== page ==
Gideon Sa’ar speech 58.
(photo credit: Geert Vanden Wijngaert/AP)
Winners of this year’s Wolf Prizes for the Sciences and the Arts – considered Israel’s “Nobel Prizes” – were announced by Wolf Foundation council chairman and Education Minister Gideon Sa’ar on Wednesday.
Ten scientists and one artist from around the world will receive the prizes, with $100,000 to be awarded in each category (medicine, chemistry, physics, agriculture and the arts) by President Shimon Peres at a state ceremony on May 29.
Prof. Rudolf Jaenisch of the Massachusetts Institute of Technology and the Whitehead Institute Institute for Biomedical Research in the US and Prof. Shinya Yamanaka of the University of Kyoto in Japan will share the Wolf Prize for Medicine for their great contributions to knowledge about stem cells, which have the potential to repair damaged organs and tissues.
The foundation noted that in the last two years, there has been a significant breakthrough in the field with the ability to “reprogram” adult human stem cells so that they take on the properties of embryonic stem cells and are thus not rejected immunologically by the recipient. The two laureates are largely responsible for this advancement, which is now being used in hundreds of regenerative medicine labs around the world.
In a Jerusalem Post interview three-and-a-half years ago with Jaenisch when he received the Hebrew University’s Lautenberg Center-Rabbi Shai Shacknai Award, the German- born cancer researcher and transgenic scientist said he got to the last year of medical school but decided belatedly that it was not for him. Fortunately, he switched to Germany’s famed Max Planck Institute of Biochemistry to conduct research and do his thesis on bacteriophages – viruses discovered almost a century ago that infect bacteria and became major experimental tools for molecular biology. Then he proceeded to Princeton University to study bacteriorphage genetics to study the effects of viruses on mice.
There he developed the field of epigenetic inheritance – a set of
reversible heritable changes in gene function or other cell phenotypes
that occur without a change in DNA sequence – which became an important
tool for developmental biology and cancer research.
“Science is... a cooperative enterprise. You have to use other people, because you can’t do it all alone,” he said.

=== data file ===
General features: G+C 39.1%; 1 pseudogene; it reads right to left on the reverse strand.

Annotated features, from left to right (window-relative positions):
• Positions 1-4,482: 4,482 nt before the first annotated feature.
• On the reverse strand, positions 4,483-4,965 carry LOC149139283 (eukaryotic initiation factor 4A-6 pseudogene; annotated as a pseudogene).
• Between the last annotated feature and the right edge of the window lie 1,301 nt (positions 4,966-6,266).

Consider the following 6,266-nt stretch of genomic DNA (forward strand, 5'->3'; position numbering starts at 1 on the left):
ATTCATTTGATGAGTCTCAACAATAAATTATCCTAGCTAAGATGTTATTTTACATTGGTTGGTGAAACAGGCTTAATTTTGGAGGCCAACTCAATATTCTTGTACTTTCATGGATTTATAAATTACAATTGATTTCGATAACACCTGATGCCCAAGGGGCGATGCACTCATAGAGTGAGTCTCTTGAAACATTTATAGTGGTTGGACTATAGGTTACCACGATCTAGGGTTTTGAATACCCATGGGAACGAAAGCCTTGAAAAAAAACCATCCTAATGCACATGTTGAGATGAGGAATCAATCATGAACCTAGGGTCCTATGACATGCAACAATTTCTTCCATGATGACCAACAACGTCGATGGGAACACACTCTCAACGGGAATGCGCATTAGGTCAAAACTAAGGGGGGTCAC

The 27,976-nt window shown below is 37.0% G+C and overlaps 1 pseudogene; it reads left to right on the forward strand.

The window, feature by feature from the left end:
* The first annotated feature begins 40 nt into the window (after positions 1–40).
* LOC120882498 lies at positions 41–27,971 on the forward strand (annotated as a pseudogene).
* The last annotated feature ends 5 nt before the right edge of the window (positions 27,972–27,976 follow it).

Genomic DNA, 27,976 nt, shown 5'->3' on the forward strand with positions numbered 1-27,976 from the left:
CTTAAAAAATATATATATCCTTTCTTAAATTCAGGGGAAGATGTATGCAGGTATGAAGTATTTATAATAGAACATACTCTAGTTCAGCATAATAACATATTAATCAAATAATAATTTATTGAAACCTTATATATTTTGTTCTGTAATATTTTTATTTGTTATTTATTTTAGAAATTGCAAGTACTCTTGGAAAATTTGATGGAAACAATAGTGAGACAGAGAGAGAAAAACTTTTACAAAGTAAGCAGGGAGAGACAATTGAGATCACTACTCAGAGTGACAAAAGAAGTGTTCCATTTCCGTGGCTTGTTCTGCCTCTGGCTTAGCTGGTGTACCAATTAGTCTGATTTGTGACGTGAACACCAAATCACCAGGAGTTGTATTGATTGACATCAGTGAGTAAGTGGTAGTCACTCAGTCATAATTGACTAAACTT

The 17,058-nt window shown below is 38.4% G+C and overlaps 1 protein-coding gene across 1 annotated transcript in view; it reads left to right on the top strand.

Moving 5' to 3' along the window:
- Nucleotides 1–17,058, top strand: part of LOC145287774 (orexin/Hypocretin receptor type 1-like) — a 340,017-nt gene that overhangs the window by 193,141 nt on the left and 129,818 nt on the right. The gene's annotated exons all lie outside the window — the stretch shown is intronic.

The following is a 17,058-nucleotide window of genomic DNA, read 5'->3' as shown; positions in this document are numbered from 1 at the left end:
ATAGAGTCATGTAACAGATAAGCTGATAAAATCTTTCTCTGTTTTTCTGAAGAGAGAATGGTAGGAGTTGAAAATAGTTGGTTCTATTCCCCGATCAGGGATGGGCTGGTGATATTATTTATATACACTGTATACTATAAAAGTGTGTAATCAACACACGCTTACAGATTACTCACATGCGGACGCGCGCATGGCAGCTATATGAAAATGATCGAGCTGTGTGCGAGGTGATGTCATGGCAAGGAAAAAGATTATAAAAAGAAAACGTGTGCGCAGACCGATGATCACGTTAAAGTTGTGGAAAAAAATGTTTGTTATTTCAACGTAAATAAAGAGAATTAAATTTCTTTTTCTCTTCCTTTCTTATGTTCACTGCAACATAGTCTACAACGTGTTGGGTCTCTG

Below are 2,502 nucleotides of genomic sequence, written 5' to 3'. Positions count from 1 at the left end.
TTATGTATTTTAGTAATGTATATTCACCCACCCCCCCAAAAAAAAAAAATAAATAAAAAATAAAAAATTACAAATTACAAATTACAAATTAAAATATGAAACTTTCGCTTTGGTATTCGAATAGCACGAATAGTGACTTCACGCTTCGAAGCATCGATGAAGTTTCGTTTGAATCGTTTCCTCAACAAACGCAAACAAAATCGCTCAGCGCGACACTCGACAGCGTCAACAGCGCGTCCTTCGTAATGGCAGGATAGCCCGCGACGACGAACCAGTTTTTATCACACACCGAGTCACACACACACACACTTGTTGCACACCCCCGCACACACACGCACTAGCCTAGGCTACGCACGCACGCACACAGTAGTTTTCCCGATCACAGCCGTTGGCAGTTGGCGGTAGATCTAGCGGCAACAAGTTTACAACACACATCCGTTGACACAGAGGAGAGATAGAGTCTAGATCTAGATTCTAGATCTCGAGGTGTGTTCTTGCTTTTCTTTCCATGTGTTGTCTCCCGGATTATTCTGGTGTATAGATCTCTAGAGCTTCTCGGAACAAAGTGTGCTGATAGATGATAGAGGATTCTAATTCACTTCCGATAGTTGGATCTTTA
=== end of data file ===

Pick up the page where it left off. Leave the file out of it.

The Wolf Prize in Chemistry will be shared by three US researchers:
Prof. Stuart Alan Rice of the University of Chicago, Prof. Ching Tang of
the University of Rochester and Prof. Krzysztof Matyjaszewski of
Carnegie-Mellon University, for their work on synthesis of organic
Prof. Harris Lewin of the University of Illinois will share the
Agriculture Prize for 2011 – for his significant discoveries in the
field of immunogenetics and protection of animals from diseases – with
Prof. James Cook of Washington State University, for his work on plant
diseases and their effect on crop yields.
The Wolf Prize in Physics will be granted to three German scientists:
Profs. Maximilan Haider, Harald Rose and Knut Urban, who developed a new
type of electron microscope that makes it possible to examine
individual atoms and promote materials science.
The winner of the Wolf Prize in the Arts will be given to Rosemarie
Trockel of Germany, who was cited for her works of contemporary art,
which have received many prominent awards and have been exhibited around
the world including in New York’s Museum of Modern Art.
Sa’ar congratulated the winners and said that in the 33 years of its
existence, the Wolf Prizes have brought much honor to Israel. Among
previous recipients are Weizmann Institute of Science Prof. Ada Yonat,
who later received the Nobel Prize for Chemistry. The foundation was
established by Dr. Ricardo Wolf, a German-born Jew who served as Cuba’s
ambassador to Israel between 1961 and 1973. Thus far, 263 scientists and
artists – including 18 Israelis – have received the awards.
Sa’ar said that for the first time, the Education Ministry has
transferred NIS 1.2 million to support the Wolf Foundation to help it
continue its tradition of awarding prestigious prizes to outstanding
scientists and artists.